Non-voting encourages ugly politics
I would like to know how the non-voters you interviewed would respond to this question. Imagine they had a boss who occasionally told them that he was so mad that he would not fire them. Would they work better for that boss than for another who let them know that he would fire them?
These non-voters are the bosses in the political workplace. There are so many of them that even a small percentage can make an enormous change. Yet, their decision not to vote encourages the ugly politics which they say keeps them away from the polls.
I am certain that some sleaze-masters consciously try to drive these people away from the voting booth, knowing they'll never vote for their candidates. Indeed, they may help spread the idea that an abstention is a vote for none of the above. If they can keep the non-voters from voting against their nominee, their job is that much easier.
Plenty of close races have been decided because those people who value honesty stayed home. Others, even some who couldn't win, were denied a respectable showing because the non-voters were just too picky to point the politicians in the right direction. This attitude deserves to be lampooned as one of the most counterproductive ideas yet practiced.
Packing the court
The cynical manipulation of the Supreme Court as an instrument for race-baiting proves the correctness of conservative columnist George Will's 1987 characterization of presidential candidate Bush as a "lap dog" of right-wing ideologues.
In response to my essay July 3 on the Declaration of Independence, Will Brown (Forum, July 10) wonders why George Washington did not sign the declaration. Was it because he feared "hanging separately" if the British won the war?
In fact, Washington's signature is not on the declaration because in July 1776 he was no longer a member of the Second Continental Congress. Although he had been appointed by Virginia to serve in this body, he had accepted command of the Army.
Washington refused any pay for his services, but he accepted reimbursement for his expenses. Except for two brief visits to Mount Vernon, he spent the next eight years in the field.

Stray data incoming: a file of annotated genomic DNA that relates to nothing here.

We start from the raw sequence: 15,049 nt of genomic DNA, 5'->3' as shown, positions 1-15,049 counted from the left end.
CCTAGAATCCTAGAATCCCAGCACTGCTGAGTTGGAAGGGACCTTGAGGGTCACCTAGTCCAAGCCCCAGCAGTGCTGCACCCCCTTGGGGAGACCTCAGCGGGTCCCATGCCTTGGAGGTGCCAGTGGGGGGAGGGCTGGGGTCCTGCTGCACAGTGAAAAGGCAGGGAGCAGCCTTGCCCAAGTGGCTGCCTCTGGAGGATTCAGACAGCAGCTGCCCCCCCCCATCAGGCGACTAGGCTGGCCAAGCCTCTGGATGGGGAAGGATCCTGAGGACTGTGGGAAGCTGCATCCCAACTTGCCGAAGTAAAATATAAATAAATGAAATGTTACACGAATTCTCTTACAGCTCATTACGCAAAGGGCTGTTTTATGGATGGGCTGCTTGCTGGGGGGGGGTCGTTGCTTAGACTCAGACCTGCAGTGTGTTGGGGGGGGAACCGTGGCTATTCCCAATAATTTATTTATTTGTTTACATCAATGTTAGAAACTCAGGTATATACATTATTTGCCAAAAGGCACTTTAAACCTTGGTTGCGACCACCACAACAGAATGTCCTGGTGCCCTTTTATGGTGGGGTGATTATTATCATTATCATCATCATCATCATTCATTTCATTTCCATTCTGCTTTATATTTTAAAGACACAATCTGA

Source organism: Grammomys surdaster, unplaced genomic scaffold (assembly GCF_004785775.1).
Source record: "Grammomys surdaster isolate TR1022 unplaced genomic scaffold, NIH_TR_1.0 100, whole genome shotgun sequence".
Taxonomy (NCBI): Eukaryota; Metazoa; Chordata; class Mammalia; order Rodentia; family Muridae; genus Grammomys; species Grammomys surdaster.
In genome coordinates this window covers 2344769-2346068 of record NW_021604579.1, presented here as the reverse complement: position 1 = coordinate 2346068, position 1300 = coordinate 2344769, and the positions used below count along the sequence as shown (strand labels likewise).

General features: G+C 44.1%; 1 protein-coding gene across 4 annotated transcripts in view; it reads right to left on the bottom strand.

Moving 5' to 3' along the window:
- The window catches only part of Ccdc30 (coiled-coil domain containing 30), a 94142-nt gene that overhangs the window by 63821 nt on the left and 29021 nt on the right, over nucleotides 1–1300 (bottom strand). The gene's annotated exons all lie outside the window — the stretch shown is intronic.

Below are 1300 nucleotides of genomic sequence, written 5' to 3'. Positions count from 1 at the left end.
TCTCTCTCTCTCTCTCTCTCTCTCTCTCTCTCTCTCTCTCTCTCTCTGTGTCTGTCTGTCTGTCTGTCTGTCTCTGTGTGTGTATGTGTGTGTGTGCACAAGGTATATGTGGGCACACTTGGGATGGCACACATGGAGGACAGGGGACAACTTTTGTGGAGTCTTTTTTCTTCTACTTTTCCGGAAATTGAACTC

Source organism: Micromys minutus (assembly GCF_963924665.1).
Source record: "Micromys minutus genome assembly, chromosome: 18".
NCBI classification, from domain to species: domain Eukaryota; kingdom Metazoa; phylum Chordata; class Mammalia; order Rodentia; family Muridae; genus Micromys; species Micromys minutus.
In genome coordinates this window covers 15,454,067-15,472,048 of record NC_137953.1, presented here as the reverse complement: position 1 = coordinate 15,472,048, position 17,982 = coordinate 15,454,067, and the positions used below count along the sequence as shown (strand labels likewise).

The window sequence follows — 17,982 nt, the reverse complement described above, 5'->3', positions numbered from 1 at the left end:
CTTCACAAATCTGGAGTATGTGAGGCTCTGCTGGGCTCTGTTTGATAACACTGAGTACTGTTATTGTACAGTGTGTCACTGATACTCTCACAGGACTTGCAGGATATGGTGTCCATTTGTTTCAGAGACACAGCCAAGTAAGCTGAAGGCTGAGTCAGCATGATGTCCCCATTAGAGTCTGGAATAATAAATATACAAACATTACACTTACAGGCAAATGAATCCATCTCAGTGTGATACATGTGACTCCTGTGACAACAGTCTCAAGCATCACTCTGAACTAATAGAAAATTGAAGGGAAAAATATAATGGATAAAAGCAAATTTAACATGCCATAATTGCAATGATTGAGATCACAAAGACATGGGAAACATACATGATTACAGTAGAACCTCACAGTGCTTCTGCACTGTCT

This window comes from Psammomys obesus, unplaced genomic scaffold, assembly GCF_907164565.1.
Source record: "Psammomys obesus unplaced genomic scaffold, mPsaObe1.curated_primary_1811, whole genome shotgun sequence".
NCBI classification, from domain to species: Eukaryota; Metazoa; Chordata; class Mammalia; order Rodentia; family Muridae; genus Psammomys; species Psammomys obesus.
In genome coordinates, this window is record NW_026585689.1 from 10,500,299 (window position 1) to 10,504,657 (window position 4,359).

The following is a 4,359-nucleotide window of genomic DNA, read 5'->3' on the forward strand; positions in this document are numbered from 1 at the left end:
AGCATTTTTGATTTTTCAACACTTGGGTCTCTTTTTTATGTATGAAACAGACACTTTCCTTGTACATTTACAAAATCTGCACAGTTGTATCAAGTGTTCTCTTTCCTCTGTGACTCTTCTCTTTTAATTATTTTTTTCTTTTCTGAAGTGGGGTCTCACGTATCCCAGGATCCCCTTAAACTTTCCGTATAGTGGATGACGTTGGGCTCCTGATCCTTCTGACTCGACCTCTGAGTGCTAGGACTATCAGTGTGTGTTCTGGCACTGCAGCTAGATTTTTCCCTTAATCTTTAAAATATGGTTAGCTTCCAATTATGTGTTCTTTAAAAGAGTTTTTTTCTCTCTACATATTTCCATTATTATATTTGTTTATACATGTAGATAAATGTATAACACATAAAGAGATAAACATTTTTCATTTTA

Had Washington remained in the Second Continental Congress, would surely have supported the cause of independence and signed the declaration. While he had earlier favored reconciliation, the passing parade of events had drawn him to the realization that the colonies must seek independence.
When the declaration was approved, Washington was in New York with his army. He received a copy on July 6 and ordered that it be read to all the troops on July 9. But before doing so, he reminded the troops, "The time is now near at hand which must probably determine whether Americans are to be free men or slaves . . ."
In truth, while his name does not appear on the Declaration of Independence, Washington was ready to sign it with his blood.
Martin D. Tullai
Why should Supreme Court judges be nominated by just one person and why should they have lifetime terms?
I feel Supreme Court judges should have limited terms the same as the president and Congress. Maybe their terms could be for 10 to 15 years at a time, but they should not be able to make decisions on issues for their lifetime. We need new people and fresh ideas on the Supreme Court periodically.
Also, the judges should be elected by the people of the United States, not just by presidential nomination. They could run for the office the same as president and Congress. Let the majority of the people have a say in the election process of Supreme Court judges.
Stop the stalkers
Maryland should follow California and pass a stalkers law.
Many men and women are stalked by strangers or ex-spouses. Frequently, the stalker's intent is to frighten them into relinquishing custody of the children. The victims of stalkers live in constant fear.
Some crazed punks delight in stalking the elderly and frail who appear helpless. Recently an elderly couple was followed by the same man as they took their daily walk. Finally, the woman's companion confronted the stalker and demanded he stop. The sinister reply: "I know my rights under the law; streets and sidewalks are public domain. Try and stop me and you're looking for trouble." The terrified couple hastened home.
Citizens deserve protection under the law from devious and potentially dangerous stalkers.
everly K. Fine
Russell Baker's column, "Let 'em eat photo op" (July 10), was right on and exactly my sentiments.
It's unbelievable to think that,with the deplorable problems in America the Reagan-Bush era has plunged us into, anyone would want to vote for another four years of the same. God save us all!
"Parade politics" by Sydney Schanberg (July 11) was another column I heartily agree with.
I love my country but am saddened by what this administration has done to it.